All I can say is that it’s good to own the major news networks. You can manufacture opinion & mobilize consent – simple minded audience willing of course.
As for all our assertions about the right to freedom of speech – It’s a hollow mantra readily dismantled when the tables are reversed.
Today, you would likely not be able to publish a book called Tin Tin in The Congo; and when the New York Post depicted a monkey with the caption: “who would write the next stimulus bill” there was an uproar. Burning the American flag lands you a fine and I guarantee a speedy end to your career, if you even think of portraying an avaricious repulsive Jew like the Fagin character in Oliver Twist under the banner of freedom of speech and artistic expression.
You see – despite all the solidarity pledges of the born-again Charlies in this country, freedom of speech has its strict limits at least for the protected groups who have fought for the privilege. After all it was only a few months ago that Donald Sterling was put on public trial and forced to sell the Clippers for having privately mentioned that he did not want black people at his games. And Helen Thomas, the distinguished first chair white house correspondent was asked to resign after suggesting that the Eastern European Jews should return to Poland and Germany instead of taking Palestinian land. In this case, if there were voices raised in defense of freedom of speech, they remained in the fringes.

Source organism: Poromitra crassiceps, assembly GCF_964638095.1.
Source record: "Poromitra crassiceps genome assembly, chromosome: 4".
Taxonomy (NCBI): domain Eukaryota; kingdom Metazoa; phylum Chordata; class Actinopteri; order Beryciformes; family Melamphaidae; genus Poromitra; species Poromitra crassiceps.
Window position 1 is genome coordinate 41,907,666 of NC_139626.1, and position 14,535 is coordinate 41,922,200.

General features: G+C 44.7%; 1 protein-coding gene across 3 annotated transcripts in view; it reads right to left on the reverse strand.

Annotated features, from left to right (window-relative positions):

In this country we fight for freedom of speech for all the things we already agree with, or else to assert our rights to indulge in the kind of third rate mindless entertainment like the “Interview” which would otherwise die at the box office without so much as a single rotten tomato were we not to jump to its validation like a three year old just because we were told not to go see it.
So fascist liberals like Bill Maher, terrified mainstream consumers and the self proclaimed enlightened elite of the Moslem world who have joined the Islamophobia bandwagon if nothing but to prove they are so westernized they can spit on their own to show just how well assimilated they are, may have only succeeded in energizing the causes of bigotry. Perhaps the repression of the era of political correctness finally brimmed over leaving Islam as the safest target.